Nesting Great Horned Owl


I left Ann at home this morning, as she wanted to catch up on her household chores.  She was understandably jealous, that I was going to go birding and shooting without her, but someone had to do it.

We had discovered a Great Horned Owl’s nest in the fork of a tree a couple of days ago.  I am thinking that there are may be some owlets hidden there.  Great Horned Owls lay there egg sometime in January thru February.  The incubation period is from 28-35 days.  So based on that, the little guys should be ready to fledge.

I saw no sign of owlets, however the mother, I presume, flew from the nest as I approached from about 50 yards away.  I stayed back a good distance and watched as she landed in a nearby tree.  I got my Canon 70D and 150-600mm lens and cautiously got out of the car.  I hand-held the camera, steadying myself against a nearby tree and shot this photo.  The advantage of a long lens, of course, that I can get images from a good distance without disturbing the bird.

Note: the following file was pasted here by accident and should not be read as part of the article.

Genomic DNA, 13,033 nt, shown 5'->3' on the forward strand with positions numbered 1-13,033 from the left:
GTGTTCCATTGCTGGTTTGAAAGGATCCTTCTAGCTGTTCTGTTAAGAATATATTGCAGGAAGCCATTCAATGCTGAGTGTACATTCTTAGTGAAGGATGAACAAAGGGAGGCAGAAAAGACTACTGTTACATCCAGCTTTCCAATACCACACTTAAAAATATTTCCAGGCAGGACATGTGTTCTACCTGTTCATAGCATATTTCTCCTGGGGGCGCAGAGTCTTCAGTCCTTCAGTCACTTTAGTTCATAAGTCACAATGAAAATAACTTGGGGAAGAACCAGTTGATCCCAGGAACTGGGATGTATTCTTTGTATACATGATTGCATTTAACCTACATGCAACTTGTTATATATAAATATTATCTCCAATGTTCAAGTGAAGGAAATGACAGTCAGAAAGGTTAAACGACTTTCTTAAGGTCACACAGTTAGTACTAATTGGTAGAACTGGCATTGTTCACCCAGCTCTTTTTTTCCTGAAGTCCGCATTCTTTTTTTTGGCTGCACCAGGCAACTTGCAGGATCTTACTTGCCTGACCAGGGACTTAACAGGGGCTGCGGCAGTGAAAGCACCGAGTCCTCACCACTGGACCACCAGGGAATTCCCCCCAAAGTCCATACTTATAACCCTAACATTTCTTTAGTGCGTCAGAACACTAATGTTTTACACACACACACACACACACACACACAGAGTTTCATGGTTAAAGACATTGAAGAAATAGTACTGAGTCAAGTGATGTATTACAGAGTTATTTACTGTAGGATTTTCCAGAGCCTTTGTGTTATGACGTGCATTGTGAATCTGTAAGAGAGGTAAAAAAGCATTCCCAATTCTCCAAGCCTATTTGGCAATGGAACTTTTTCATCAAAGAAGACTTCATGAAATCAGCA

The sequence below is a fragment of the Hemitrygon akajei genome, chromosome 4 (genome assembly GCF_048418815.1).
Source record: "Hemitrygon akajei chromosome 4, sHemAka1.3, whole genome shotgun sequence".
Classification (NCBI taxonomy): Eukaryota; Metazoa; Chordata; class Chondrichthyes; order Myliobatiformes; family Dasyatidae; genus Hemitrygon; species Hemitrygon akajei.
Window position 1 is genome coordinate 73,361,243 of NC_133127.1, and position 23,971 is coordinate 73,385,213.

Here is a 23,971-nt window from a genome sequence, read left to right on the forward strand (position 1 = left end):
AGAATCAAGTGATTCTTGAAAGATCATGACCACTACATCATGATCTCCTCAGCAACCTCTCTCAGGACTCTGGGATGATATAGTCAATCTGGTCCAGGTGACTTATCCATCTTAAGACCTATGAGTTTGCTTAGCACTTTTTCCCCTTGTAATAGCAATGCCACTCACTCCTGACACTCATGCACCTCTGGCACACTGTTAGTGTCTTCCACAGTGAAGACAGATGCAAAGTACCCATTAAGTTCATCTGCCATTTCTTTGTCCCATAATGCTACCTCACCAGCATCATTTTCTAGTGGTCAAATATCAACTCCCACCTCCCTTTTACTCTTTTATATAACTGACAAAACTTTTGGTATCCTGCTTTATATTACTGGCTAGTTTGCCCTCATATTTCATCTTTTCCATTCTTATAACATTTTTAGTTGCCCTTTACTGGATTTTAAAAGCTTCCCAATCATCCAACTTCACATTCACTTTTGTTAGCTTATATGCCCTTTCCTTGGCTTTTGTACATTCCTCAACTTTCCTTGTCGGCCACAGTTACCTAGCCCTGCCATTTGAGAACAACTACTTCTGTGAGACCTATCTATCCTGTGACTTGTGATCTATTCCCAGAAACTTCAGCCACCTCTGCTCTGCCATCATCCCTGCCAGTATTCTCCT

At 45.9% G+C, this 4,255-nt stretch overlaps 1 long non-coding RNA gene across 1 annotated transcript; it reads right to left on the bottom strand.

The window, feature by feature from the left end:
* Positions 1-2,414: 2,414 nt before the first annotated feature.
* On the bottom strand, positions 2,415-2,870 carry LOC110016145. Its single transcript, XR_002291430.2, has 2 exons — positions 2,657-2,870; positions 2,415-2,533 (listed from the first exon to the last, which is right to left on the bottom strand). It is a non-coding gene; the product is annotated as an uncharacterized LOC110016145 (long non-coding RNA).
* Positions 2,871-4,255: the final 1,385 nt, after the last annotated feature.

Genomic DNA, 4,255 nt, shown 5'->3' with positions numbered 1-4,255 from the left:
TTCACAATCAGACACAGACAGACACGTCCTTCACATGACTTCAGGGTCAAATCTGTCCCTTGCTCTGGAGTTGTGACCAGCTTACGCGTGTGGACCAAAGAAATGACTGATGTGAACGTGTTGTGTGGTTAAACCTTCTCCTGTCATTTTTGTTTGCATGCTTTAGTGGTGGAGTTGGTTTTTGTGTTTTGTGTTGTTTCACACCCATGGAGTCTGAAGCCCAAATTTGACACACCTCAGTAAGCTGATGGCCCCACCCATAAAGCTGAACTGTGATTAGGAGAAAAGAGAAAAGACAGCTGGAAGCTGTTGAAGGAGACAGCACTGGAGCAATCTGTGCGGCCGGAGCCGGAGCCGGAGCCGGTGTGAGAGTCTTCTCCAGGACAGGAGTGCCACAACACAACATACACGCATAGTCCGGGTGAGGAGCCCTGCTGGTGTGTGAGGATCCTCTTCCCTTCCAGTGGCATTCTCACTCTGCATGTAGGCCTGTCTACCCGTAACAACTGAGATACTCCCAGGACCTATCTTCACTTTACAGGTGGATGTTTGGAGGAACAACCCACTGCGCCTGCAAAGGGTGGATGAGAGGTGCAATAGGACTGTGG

Great Horned Owl

Great Horned Owl

I watched from behind a tree for awhile, then she took flight and flew back to the nest.  Again with my long lens, I was able to catch her peeking at me from her shelter.  Even though I was around 50 feet away she was obviously aware of me.

Great Horned Owl in her nest.

Great Horned Owl in her nest.

Since there was no sign of any owlets, I left her to her motherly duties and left the scene.

I drove through the local parks and saw several of the usual resident species.  I got a couple more photos to show you.

Vermilion Flycatcher

Vermilion Flycatcher

Ladder-backed Woodpecker - female

Ladder-backed Woodpecker – female

It was a fun morning even though Ann wasn’t with me.  I missed her doing most of the spotting.  But I done all right by myself, anyway.  Of course, the highlight was photographing the owl.